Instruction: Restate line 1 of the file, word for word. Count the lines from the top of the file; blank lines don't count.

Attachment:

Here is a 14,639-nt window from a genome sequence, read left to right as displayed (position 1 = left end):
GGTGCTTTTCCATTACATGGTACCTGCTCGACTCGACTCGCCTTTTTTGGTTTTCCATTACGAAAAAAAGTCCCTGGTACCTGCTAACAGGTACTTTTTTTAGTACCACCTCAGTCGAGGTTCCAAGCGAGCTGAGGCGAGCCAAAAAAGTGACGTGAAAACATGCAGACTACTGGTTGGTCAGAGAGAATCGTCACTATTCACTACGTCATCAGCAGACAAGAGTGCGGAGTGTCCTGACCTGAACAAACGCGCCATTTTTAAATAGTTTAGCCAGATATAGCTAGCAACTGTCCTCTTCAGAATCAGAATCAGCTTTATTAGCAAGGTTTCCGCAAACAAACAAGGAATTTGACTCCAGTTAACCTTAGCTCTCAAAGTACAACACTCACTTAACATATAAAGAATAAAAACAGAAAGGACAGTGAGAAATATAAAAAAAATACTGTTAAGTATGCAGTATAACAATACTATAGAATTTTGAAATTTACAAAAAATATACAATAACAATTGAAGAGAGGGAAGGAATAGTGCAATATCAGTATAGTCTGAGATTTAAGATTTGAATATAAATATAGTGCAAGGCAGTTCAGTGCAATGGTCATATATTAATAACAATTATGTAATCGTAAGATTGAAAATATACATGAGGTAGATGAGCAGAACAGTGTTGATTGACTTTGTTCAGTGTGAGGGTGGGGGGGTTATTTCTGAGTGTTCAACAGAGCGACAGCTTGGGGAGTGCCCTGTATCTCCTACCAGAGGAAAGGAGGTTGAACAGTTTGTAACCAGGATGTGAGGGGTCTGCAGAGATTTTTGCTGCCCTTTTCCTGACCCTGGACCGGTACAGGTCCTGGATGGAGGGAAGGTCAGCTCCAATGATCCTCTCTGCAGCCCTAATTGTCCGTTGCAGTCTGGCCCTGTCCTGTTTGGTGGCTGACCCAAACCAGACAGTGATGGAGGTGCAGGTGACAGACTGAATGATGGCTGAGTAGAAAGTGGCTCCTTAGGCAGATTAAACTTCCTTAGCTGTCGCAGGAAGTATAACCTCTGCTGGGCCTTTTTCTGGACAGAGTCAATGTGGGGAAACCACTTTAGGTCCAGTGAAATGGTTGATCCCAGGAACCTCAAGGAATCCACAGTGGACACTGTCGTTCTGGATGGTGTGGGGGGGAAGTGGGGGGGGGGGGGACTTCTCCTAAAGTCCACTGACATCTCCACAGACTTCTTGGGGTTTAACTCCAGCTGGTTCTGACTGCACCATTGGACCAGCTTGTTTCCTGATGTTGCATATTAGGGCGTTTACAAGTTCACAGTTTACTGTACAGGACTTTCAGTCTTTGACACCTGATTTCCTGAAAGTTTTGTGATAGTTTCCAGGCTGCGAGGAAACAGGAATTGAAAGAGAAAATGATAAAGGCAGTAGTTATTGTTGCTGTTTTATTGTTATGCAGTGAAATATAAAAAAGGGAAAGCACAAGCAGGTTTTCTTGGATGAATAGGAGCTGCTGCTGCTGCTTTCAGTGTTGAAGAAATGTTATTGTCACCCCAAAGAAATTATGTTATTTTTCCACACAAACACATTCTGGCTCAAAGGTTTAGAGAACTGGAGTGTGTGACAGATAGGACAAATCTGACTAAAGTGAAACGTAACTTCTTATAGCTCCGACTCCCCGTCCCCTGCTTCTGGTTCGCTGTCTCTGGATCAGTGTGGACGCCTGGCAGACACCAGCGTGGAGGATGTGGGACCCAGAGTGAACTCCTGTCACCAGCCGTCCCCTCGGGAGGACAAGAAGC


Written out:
Here is a 14,639-nt window from a genome sequence, read left to right as displayed (position 1 = left end):